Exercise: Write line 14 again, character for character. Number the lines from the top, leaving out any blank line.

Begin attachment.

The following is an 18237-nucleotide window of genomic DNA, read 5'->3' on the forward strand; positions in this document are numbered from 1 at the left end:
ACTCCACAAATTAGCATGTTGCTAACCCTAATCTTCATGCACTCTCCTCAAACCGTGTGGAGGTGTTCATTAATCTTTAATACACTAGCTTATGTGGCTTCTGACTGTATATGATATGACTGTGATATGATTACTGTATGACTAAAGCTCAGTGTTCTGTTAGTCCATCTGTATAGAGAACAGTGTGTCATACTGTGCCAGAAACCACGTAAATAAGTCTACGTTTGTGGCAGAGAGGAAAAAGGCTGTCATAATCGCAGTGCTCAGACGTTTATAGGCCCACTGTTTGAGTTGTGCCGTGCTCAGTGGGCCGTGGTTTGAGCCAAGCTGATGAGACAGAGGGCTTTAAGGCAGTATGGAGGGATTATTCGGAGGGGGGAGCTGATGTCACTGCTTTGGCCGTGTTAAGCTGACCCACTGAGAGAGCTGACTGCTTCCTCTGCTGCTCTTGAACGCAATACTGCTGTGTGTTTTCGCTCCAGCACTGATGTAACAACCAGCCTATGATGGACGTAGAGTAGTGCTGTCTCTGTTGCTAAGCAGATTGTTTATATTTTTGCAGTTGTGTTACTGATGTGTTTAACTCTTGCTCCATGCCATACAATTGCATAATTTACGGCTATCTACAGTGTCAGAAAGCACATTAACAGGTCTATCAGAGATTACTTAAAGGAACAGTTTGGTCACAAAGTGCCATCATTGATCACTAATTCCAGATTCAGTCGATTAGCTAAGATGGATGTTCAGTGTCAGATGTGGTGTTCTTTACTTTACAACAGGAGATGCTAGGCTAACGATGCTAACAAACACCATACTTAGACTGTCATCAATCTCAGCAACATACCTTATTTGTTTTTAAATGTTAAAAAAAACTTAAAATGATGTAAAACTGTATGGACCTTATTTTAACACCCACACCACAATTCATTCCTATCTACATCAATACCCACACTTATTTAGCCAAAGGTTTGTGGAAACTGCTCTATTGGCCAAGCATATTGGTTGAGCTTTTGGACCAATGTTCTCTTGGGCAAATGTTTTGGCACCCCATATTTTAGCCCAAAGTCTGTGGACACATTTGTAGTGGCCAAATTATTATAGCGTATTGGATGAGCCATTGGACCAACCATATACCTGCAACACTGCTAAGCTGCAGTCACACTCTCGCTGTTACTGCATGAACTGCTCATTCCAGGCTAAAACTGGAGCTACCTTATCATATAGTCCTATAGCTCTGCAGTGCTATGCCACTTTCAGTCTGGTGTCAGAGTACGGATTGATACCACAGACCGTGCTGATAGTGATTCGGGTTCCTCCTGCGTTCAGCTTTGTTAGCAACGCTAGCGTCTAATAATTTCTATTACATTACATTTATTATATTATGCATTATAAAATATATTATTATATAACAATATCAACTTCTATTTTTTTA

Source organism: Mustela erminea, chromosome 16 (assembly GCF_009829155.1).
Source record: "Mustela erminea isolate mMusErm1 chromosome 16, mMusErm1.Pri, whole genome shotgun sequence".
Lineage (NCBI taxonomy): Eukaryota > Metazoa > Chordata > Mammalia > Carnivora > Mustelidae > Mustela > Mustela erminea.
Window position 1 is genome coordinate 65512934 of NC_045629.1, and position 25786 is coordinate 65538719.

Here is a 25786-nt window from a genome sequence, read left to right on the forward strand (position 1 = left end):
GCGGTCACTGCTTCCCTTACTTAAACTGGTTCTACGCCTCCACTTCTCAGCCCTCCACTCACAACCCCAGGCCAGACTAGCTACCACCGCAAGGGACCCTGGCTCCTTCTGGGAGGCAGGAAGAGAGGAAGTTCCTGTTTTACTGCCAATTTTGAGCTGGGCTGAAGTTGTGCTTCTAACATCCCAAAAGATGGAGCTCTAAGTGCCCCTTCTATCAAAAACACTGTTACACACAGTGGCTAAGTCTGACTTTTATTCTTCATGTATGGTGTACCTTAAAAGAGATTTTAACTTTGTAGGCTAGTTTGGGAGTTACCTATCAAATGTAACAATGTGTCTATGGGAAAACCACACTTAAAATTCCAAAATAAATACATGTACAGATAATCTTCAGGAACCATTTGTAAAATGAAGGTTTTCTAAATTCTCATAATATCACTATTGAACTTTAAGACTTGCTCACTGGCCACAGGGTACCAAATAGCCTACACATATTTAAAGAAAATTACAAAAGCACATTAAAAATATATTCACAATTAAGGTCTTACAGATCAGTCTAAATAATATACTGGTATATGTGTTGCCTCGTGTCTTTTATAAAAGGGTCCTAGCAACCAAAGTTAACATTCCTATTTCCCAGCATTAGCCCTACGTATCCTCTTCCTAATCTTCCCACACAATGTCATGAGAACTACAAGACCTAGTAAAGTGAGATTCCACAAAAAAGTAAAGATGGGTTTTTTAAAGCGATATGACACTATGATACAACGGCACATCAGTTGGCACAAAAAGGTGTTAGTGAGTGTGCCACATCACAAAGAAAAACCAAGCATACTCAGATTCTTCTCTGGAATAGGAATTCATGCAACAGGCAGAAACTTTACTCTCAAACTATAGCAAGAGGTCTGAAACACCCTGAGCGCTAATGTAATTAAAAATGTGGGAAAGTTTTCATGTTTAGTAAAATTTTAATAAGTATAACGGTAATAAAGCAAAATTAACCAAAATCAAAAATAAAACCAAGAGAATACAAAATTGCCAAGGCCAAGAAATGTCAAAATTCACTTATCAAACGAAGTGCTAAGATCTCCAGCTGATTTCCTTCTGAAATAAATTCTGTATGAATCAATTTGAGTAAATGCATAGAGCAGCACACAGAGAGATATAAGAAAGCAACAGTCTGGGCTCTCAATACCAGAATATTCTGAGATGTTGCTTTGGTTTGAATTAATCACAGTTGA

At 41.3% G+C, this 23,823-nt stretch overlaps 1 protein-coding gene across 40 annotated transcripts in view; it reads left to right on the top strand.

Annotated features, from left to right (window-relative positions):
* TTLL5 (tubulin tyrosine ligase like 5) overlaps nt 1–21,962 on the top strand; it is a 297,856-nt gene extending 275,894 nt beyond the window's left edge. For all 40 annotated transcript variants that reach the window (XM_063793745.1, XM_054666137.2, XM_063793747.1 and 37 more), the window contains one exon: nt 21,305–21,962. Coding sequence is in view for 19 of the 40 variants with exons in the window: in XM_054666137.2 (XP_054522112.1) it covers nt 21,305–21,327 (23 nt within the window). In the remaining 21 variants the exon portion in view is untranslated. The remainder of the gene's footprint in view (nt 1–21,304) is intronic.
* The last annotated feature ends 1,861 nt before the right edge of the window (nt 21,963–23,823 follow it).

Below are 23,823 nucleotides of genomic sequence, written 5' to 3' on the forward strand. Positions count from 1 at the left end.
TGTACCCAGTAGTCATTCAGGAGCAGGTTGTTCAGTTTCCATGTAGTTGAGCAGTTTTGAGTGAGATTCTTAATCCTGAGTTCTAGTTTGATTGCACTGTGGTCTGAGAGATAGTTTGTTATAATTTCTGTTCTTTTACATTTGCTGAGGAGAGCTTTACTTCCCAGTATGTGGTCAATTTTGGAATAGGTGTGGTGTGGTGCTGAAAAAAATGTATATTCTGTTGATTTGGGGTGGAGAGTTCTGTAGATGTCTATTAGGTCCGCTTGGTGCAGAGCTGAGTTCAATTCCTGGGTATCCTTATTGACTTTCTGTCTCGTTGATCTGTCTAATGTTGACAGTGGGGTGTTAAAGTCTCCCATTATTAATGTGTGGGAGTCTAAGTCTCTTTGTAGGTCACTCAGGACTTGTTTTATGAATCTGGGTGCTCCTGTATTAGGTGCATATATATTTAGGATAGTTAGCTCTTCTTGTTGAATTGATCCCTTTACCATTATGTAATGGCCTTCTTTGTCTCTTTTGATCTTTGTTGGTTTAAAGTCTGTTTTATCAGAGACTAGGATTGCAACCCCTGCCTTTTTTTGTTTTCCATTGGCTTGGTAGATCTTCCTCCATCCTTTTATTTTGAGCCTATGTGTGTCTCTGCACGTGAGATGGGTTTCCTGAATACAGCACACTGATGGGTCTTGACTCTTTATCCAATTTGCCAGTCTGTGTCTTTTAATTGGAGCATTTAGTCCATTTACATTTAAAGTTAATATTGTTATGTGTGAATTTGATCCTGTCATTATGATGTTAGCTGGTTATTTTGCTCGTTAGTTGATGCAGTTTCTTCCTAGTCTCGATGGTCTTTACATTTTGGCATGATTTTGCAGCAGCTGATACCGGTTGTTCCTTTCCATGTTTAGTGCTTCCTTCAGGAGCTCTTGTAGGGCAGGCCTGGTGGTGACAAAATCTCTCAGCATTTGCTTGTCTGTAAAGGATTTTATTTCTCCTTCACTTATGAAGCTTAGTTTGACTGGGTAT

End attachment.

TGTACCCAGTAGTCATTCAGGAGCAGGTTGTTCAGTTTCCATGTAGTTGAGCAGTTTTGAGTGAGATTCTTAATCCTGAGTTCTAGTTTGATTGCACTGTGGTCTGAGAGATAGTTTGTTATAATTTCTGTTCTTTTACATTTGCTGAGGAGAGCTTTACTTCCCAGTATGTGGTCAATTTTGGAATAGGTGTGGTGTGGTGCTGAAAAAAATGTATATTCTGTTGATTTGGGGTGGAGAGTTCTGTAGATGTCTATTAGGTCCGCTTGGTGCAGAGCTGAGTTCAATTCCTGGGTATCCTTATTGACTTTCTGTCTCGTTGATCTGTCTAATGTTGACAGTGGGGTGTTAAAGTCTCCCATTATTAATGTGTGGGAGTCTAAGTCTCTTTGTAGGTCACTCAGGACTTGTTTTATGAATCTGGGTGCTCCTGTATTAGGTGCATATATATTTAGGATAGTTAGCTCTTCTTGTTGAATTGATCCCTTTACCATTATGTAATGGCCTTCTTTGTCTCTTTTGATCTTTGTTGGTTTAAAGTCTGTTTTATCAGAGACTAGGATTGCAACCCCTGCCTTTTTTTGTTTTCCATTGGCTTGGTAGATCTTCCTCCATCCTTTTATTTTGAGCCTATGTGTGTCTCTGCACGTGAGATGGGTTTCCTGAATACAGCACACTGATGGGTCTTGACTCTTTATCCAATTTGCCAGTCTGTGTCTTTTAATTGGAGCATTTAGTCCATTTACATTTAAAGTTAATATTGTTATGTGTGAATTTGATCCTGTCATTATGATGTTAGCTGGTTATTTTGCTCGTTAGTTGATGCAGTTTCTTCCTAGTCTCGATGGTCTTTACATTTTGGCATGATTTTGCAGCAGCTGATACCGGTTGTTCCTTTCCATGTTTAGTGCTTCCTTCAGGAGCTCTTGTAGGGCAGGCCTGGTGGTGACAAAATCTCTCAGCATTTGCTTGTCTGTAAAGGATTTTATTTCTCCTTCACTTATGAAGCTTAGTTTGACTGGGTAT